Set Up (1)Low Attenuation Test:
This low powered set up is great for testing a cleaner sound with very little attenuation and then seeing what happens when more attenuation is dialed in. The Emery Superbaby (6-12 watts) is a very direct circuit and the tone control can be disabled. I can also disable the tone control on my guitar (it is one of the Stellartone settings). With a single ended amp this makes for very lush, harmonically rich, cleans. All attenuators do better (it seems to me) when they have less to do, but it is still an important test to make comparisons at slight levels of attenuation. Again I started at about as loud as I could comfortably stand and then played around a lot with slight attenuation. The PRX150 is jaw-droppingly good at steps A-C. With these steps you can get the volume down just a bit or bring the volume down a fair bit and the tone preservation and dynamic preservation is just outstanding. I love it for big cleans, which are still too loud for bedroom playing even with a low-powered amp. What it allows you to do with a single volume control amp like the Superbaby, is get the preamp and power tubes involved enough to really add some depth and then bring the volume down with what seems like complete transparency. The other attenuators also work pretty well at low levels of attenuation, but the PRX150 is amazingly good at this aspect of attenuation.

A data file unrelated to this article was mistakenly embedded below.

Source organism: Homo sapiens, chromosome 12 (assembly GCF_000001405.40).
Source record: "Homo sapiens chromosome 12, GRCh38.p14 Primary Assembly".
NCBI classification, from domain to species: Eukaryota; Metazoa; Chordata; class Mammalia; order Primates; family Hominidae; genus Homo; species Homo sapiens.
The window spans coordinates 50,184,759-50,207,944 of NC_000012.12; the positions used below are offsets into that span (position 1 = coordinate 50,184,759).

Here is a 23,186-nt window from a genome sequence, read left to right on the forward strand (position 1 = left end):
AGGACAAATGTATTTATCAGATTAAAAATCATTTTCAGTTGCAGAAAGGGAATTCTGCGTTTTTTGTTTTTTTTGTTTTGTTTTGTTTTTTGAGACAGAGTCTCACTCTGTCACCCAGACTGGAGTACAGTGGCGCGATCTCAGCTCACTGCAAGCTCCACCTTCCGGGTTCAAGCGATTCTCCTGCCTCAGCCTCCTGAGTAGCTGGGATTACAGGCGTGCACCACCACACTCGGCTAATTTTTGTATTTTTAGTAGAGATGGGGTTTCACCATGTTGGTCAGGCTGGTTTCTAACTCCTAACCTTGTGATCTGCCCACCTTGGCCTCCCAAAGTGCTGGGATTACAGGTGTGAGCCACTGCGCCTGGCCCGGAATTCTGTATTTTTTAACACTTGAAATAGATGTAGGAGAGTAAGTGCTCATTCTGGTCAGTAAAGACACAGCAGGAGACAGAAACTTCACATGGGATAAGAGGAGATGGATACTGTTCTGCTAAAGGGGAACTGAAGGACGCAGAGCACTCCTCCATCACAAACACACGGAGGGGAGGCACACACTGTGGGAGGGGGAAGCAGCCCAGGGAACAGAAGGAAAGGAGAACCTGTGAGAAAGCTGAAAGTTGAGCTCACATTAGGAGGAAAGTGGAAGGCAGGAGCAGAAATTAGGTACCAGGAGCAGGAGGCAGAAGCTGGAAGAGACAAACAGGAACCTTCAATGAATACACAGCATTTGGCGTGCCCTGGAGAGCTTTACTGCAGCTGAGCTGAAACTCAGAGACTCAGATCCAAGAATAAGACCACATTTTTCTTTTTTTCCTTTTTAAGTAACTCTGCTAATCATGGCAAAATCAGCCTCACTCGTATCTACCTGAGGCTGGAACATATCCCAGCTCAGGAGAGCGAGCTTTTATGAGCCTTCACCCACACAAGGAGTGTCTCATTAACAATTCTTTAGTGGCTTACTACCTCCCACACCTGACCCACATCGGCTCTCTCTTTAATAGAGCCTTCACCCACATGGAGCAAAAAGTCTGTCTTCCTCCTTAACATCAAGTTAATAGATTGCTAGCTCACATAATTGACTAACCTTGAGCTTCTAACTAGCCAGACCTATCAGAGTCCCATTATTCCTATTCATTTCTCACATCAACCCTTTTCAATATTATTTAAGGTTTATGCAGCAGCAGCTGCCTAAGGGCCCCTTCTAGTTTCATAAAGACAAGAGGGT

As you can tell, I am very impressed with your attenuator. It is better under all the conditions I tested. I will say that the Weber Micro-Mass at $70 with the ability to separately attenuate low mids and mid highs on two dials is a really good product at that price point. It works very well with the Suberbaby and all the Weber attenuators do better until they are pushed to their maximum attenuating levels, where they start to drag the tone down more noticeably. The UA is better at high levels of attenuation on its regular dial, but the bedroom switch, which can go really low has a very noticeable affect on tone, the plexi-switch can liven it up a bit, but is coloring the tone a lot. The UA does do a good job of attenuation, despite the somewhat negative comparisons above. If someone was less concerned with transparency and dynamics, it is very capable of producing good tone with a high degree of attenuation. To my ears it (the UA) does not suck tone, but does change it a bit. The UA is active with a fan and requires defeating the circuit protection at start up so it is not as user friendly as the Webers and the PRX150. The PRX150 and the UA are both larger units for attenuators. I like the amp-head-like configuration of the PRX150 more. The ability of the PRX150 to dial in the impedance going in and out is a real big plus because it means it can be used with just about any amp/speaker configuration and could even be used as a tool kit for impedance matching when attenuation was not needed (that's another reason the "A" step with slight attenuation and virtually no affect on tone or dynamics is useful because it allows for the PRX150 to be used for its impedance matching capability with very little attenuation thrown in. This is another exceptionally well designed product from ARACOM Amps.
PRX150-Pro Product Page
The PRX150-Pro's Advantages
UNDERSTANDING POWER ATTENUATORS FOR GUITAR AMPLIFIERS